The attention to detail and real-life roots of Forsyth’s 1971 novel are legendary. He was working as a journalist in Paris when he wrote the story about an assassin hired to kill the President of France, and drew on actual events he witnessed or heard about through firsthand accounts, setting many of the novel’s scenes in well-researched places. In fact, rumor has it the assassin’s sniping spot can still be located—with the precise view described in the text. When you can physically visit the settings of the story and inspect them for accuracy, it’s safe to say nothing was handwaved.

     
  • Holly Ashworth 5:36 pm on 2015/05/15 Permalink
    Tags: , jackson pearce, , john grisham, , maggie siefvater, , spring into reading, , winter morgan   

    May’s Top Picks for Young Readers 

    Now available for young readers to devour: stories of magic powers, hidden treasures, good battling evil, kids joining forces to save the world—and for good measure, a couple of Jeep-sized hot dogs. Boredom, be gone!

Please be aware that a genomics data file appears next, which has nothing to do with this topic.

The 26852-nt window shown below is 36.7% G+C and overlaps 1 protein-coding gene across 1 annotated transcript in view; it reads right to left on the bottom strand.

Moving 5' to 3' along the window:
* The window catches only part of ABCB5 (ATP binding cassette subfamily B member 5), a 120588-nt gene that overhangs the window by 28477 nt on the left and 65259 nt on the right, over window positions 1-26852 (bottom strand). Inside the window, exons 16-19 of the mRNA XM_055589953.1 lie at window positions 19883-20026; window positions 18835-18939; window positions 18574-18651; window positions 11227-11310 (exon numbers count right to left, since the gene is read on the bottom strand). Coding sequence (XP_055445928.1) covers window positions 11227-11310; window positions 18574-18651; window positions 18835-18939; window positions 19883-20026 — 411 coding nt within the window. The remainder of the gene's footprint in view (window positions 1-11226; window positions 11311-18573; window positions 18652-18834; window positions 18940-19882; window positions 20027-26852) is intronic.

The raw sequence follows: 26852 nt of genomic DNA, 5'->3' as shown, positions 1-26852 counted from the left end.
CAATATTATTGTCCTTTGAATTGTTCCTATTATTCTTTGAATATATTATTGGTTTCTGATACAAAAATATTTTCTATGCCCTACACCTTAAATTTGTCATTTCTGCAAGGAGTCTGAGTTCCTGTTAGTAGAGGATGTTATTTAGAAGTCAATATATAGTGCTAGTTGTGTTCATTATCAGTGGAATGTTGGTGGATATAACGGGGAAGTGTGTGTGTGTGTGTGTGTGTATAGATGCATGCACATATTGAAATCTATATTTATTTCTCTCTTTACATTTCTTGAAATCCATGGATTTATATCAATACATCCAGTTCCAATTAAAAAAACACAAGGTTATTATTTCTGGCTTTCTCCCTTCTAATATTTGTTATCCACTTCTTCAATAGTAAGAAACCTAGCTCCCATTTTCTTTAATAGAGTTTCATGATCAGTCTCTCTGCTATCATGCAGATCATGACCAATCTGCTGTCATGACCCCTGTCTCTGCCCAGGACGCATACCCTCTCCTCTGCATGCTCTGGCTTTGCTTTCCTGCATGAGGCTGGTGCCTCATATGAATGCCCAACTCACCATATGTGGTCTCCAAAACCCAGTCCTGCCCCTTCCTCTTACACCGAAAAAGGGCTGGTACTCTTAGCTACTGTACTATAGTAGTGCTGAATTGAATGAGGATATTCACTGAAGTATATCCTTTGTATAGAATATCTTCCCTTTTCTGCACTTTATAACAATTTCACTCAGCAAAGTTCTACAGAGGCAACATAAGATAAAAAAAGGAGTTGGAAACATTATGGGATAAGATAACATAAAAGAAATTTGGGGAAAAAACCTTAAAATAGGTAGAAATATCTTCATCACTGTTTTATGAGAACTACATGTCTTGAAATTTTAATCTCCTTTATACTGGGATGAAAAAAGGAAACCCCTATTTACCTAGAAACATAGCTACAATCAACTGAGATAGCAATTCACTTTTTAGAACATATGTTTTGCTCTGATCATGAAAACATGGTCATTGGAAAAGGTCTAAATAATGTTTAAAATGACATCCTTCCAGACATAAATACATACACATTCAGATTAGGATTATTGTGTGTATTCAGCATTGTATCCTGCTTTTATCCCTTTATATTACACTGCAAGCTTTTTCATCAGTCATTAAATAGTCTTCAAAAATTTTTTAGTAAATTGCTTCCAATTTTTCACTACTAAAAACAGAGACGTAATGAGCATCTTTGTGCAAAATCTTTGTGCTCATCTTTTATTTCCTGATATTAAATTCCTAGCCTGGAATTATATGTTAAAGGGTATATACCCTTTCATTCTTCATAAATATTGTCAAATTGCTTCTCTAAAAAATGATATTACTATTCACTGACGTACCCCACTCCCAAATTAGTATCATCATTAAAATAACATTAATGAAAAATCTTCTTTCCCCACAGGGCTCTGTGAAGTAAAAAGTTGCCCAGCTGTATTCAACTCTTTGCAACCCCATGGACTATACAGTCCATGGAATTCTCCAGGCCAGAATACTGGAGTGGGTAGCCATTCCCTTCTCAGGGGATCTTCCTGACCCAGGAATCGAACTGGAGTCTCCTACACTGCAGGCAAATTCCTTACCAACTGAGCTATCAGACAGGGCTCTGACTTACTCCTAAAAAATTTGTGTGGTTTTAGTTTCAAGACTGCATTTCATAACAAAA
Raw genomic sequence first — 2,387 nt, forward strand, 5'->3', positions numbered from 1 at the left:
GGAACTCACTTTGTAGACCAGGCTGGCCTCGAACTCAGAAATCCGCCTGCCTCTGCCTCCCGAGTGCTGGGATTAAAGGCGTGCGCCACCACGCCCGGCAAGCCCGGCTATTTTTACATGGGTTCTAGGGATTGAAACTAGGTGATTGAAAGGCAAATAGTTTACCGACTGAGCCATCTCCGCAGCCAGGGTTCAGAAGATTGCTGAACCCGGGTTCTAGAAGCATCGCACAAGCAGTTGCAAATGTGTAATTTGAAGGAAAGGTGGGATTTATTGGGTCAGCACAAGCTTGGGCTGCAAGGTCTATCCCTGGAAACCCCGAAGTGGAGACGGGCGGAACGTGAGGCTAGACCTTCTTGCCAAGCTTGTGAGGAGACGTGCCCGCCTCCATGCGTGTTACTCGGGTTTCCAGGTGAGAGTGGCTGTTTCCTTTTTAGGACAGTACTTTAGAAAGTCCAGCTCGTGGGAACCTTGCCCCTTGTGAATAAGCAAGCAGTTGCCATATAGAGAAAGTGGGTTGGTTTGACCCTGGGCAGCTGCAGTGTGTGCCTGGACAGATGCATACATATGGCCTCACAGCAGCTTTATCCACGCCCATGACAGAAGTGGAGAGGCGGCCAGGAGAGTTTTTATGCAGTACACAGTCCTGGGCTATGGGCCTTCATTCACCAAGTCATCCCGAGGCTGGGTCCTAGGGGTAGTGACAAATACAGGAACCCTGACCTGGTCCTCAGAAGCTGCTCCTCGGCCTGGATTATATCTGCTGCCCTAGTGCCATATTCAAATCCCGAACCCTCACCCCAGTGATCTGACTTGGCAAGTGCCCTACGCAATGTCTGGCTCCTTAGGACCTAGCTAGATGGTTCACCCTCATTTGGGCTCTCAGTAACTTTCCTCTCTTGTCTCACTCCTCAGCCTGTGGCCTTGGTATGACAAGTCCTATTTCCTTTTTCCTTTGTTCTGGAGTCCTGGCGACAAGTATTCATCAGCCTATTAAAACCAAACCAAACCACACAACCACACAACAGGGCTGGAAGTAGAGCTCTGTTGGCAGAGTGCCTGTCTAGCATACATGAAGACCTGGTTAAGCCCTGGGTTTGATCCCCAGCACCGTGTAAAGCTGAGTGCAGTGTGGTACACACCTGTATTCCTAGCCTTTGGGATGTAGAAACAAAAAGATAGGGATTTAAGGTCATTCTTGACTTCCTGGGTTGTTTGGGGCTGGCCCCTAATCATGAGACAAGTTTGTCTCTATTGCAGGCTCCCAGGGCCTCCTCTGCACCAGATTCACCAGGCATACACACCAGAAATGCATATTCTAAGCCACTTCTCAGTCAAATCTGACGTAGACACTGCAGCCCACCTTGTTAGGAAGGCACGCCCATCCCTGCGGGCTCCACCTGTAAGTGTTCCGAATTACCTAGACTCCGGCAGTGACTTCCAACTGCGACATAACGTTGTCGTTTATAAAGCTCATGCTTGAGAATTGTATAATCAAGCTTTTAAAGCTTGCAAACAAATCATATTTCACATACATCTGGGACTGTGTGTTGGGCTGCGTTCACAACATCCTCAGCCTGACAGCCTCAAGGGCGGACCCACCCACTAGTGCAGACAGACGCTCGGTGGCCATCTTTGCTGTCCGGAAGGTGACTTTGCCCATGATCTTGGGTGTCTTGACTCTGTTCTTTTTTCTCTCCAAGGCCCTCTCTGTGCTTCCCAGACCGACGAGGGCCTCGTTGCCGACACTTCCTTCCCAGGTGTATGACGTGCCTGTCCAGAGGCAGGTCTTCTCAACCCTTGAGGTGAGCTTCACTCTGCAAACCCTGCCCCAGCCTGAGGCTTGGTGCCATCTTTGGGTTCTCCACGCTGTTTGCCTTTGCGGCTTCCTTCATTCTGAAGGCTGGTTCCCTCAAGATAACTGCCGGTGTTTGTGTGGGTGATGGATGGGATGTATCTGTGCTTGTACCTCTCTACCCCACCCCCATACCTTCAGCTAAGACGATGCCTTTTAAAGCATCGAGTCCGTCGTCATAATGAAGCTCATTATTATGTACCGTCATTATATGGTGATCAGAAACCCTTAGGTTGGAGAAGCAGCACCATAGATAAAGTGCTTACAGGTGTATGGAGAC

The Lightning Thief, by Rick Riordan
    If the middle-grade kids in your life aren’t into Percy Jackson yet, the first couple pages of this book ought to do the trick. But odds are, they’re already fans—more than 40 million copies of The Lightning Thief have been sold, entrancing kids all around the world with the story of Percy, Poseidon’s son, who’s on a quest to save the world. In honor of the 10th anniversary of the book’s original release, Barnes & Noble is offering this exclusive edition, with extra content from the author and illustrator, and a specially designed jacket and endpapers.

    Theodore Boone: The Fugitive, by John Grisham
    In the five years since Grisham kicked off the Theodore Boone series, 13-year-old Boone—everyone’s favorite lawyer-in-training—has been bringing justice to anyone who slips through the system’s cracks. In his fifth time out, Boone is on a class trip to Washington, D.C., when he catches a glimpse of Pete Duffy on the Metro. Duffy is Boone’s old adversary, who was accused of murder, jumped bail, and is now a fugitive from the law. The killer on the loose will keep Boone in danger and keep young readers on the edges of their seats.

    Treasure Hunters, by James Patterson
    Time to jump aboard another awesome middle-grade series from bestselling author James Patterson, because this one’s about to leave port. It stars the four Kidd siblings, whose parents have just disappeared, leaving them to take the reins of their family’s treasure-hunting business. They’ll need to fight off pirates, kidnappers, rivals, and other scary adults as they hunt for 10 lost treasures and, ultimately, their lost parents. It’s an exciting read with plenty of heart and humorous bits, and it’s sure to steer middle graders to some fun waters.